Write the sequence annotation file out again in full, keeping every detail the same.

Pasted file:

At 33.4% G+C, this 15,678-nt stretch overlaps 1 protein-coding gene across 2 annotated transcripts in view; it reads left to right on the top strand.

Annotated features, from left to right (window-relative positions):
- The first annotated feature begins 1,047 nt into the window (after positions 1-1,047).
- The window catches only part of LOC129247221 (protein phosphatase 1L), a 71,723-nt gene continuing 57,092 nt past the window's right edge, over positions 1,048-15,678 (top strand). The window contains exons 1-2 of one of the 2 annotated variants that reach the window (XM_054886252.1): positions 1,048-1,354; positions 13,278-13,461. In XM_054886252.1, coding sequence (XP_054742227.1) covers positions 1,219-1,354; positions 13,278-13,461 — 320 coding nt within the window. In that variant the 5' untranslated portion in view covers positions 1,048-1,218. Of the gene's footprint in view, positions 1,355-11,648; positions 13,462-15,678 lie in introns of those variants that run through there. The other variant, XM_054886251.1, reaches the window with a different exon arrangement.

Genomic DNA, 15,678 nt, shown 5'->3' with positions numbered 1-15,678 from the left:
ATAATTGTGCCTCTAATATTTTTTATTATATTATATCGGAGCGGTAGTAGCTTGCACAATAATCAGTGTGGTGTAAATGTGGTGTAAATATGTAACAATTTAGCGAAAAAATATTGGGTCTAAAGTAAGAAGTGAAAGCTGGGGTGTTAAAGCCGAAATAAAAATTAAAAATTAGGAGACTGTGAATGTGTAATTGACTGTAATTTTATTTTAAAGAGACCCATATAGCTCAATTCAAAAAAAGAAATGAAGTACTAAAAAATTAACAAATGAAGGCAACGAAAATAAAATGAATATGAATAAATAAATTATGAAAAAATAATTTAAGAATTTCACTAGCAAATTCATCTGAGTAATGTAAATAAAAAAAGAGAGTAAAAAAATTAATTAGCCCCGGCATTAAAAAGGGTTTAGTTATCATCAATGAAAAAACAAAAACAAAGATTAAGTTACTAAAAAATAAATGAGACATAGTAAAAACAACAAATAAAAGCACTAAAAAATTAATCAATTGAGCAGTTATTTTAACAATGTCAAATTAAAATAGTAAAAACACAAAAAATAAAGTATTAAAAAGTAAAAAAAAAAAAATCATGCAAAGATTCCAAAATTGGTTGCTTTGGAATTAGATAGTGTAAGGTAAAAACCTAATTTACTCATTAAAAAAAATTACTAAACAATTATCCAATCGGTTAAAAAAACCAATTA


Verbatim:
At 33.4% G+C, this 15,678-nt stretch overlaps 1 protein-coding gene across 2 annotated transcripts in view; it reads left to right on the top strand.

Annotated features, from left to right (window-relative positions):
- The first annotated feature begins 1,047 nt into the window (after positions 1-1,047).
- The window catches only part of LOC129247221 (protein phosphatase 1L), a 71,723-nt gene continuing 57,092 nt past the window's right edge, over positions 1,048-15,678 (top strand). The window contains exons 1-2 of one of the 2 annotated variants that reach the window (XM_054886252.1): positions 1,048-1,354; positions 13,278-13,461. In XM_054886252.1, coding sequence (XP_054742227.1) covers positions 1,219-1,354; positions 13,278-13,461 — 320 coding nt within the window. In that variant the 5' untranslated portion in view covers positions 1,048-1,218. Of the gene's footprint in view, positions 1,355-11,648; positions 13,462-15,678 lie in introns of those variants that run through there. The other variant, XM_054886251.1, reaches the window with a different exon arrangement.

Genomic DNA, 15,678 nt, shown 5'->3' with positions numbered 1-15,678 from the left:
ATAATTGTGCCTCTAATATTTTTTATTATATTATATCGGAGCGGTAGTAGCTTGCACAATAATCAGTGTGGTGTAAATGTGGTGTAAATATGTAACAATTTAGCGAAAAAATATTGGGTCTAAAGTAAGAAGTGAAAGCTGGGGTGTTAAAGCCGAAATAAAAATTAAAAATTAGGAGACTGTGAATGTGTAATTGACTGTAATTTTATTTTAAAGAGACCCATATAGCTCAATTCAAAAAAAGAAATGAAGTACTAAAAAATTAACAAATGAAGGCAACGAAAATAAAATGAATATGAATAAATAAATTATGAAAAAATAATTTAAGAATTTCACTAGCAAATTCATCTGAGTAATGTAAATAAAAAAAGAGAGTAAAAAAATTAATTAGCCCCGGCATTAAAAAGGGTTTAGTTATCATCAATGAAAAAACAAAAACAAAGATTAAGTTACTAAAAAATAAATGAGACATAGTAAAAACAACAAATAAAAGCACTAAAAAATTAATCAATTGAGCAGTTATTTTAACAATGTCAAATTAAAATAGTAAAAACACAAAAAATAAAGTATTAAAAAGTAAAAAAAAAAAAATCATGCAAAGATTCCAAAATTGGTTGCTTTGGAATTAGATAGTGTAAGGTAAAAACCTAATTTACTCATTAAAAAAAATTACTAAACAATTATCCAATCGGTTAAAAAAACCAATTA